The irony of it is that this dish is beautiful... on the outside.

      2. Babs, I have the same Martha Stewart enameled cast iron dish and have never had any problems with it at all. It's great. No flaking or cracking or anything of the sort. I'm sure the manufacturer is just covering its you-know-what.

        8 Replies
        1. re: ChristinaMason

          That's excellent to know! Have you ever made anything acidic like a tomato-based sauce or even Sauerbraten in it?

          1. re: BabsW

            Yes, I've made chicken braised in tomato sauce, bolognese, coq au vin, etc. No issues. I'd keep it!

            1. re: ChristinaMason

              Good to know! I may give it a while then. :)

          2. re: ChristinaMason

            Of course, now I am torn all over again. lol

            Maybe I'll keep the pot and give it a try on something else somewhat acidic, chili or spaghetti bolognese, but NOT when I'm playing host to a bunch of people.

            1. re: BabsW

              I seriously, seriously don't think you'll have any problems. If you're really worried, marinate the meat in something separate (e.g., a big ziploc or a glass bowl covered in plastic wrap. But do the actual cooking in the Martha pot. I've never had a single problem, and I highly doubt you would.

              1. re: ChristinaMason

                I was planning on marinating in a big ziplock bag anyway.

                It's good to heat a positive review of the pot.

              2. re: BabsW

                I can't imagine that there would be a problem using the enameled pot, but whether or not you decide to keep it, if I were you I would write or e-mail both Macy's and Martha Stewart to complain vociferously. Cooking acidic foods is what enameled cookware is all about. It's as though your ice cube tray came with instructions not to use it below 32 degrees!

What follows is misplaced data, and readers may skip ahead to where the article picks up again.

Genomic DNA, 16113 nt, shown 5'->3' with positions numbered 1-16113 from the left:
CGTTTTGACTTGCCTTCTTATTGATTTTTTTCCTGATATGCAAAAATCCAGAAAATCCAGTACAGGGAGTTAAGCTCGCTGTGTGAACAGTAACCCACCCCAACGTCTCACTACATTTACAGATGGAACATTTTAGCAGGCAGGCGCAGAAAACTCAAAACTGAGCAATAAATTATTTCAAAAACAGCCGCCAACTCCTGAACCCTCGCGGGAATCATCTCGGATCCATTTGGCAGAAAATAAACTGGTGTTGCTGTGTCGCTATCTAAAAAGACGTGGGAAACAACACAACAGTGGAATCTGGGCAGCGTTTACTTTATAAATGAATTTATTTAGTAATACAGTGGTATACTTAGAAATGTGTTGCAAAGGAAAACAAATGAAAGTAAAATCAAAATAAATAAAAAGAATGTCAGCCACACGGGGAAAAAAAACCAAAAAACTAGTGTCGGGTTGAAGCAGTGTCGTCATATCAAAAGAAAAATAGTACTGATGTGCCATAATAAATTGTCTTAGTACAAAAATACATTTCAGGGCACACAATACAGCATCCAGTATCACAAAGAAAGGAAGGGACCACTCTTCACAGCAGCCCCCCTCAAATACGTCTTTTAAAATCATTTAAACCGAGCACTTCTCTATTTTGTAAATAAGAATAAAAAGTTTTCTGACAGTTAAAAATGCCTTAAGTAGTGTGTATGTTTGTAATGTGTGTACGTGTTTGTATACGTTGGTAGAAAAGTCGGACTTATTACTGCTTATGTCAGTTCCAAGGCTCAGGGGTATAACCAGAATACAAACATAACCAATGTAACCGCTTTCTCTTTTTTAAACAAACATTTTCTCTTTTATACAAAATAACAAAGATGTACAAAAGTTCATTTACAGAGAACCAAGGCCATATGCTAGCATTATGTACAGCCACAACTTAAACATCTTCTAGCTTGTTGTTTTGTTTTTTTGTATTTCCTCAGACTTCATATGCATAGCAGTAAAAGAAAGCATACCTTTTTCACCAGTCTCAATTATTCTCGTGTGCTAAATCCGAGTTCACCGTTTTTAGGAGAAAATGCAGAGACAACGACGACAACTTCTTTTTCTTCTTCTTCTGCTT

1. re: greygarious

                  I may do that, because you're right about this:

                  "Cooking acidic foods is what enameled cookware is all about. It's as though your ice cube tray came with instructions not to use it below 32 degrees!"

            2. According to this recipe:

              I can do it just as I thought, marinating for the recommended time, browning the meat on the stovetop and then cooking on a crock pot.

              Ok, one crisis down, I think.

              Oh also, Alton Brown's recipe calls for the meat to be browned BEFORE marinating it. Now I've looked at dozen of recipes over the past few days, and his is the only one that changed the method like that.

              I have to wonder: Why would you put on a sear like that before marinating? Would that effect the meat's ability to absorb the marinade at all or is it supposed to impart a deeper flavor into the marinade? Why wouldn't you wait to brown the meat until it has already been saturated with the marinade? He usually has a scientific reason for his method, but I have not been able to find anything on his reason for the change in methodology.

              2 Replies
              1. re: BabsW

                Searing meat doesn't keep juices in, and doesn't keep marinade out. Alton said so!
                But the carmelization does improve flavor.

              2. I'm glad you got some positive responses for your Dutch oven. But, even if it it would work perfectly, I would choose the crock pot! I have been using mine for slow cooking coq au cvin, beouf bourgignon, cochinita pibil, etc. with wonderful results. I think it works better than the oven (my oven anyway) to keep the low and even temp. Of course, you do all the other parts of the recipe on top of the stove, no shortcuts.

                1 Reply
                1. re: MazDee

                  I think that I am going to err on the side of the crock pot for the braising stage. I really can use the freed-up burner or oven for the other dishes I've go going on. :)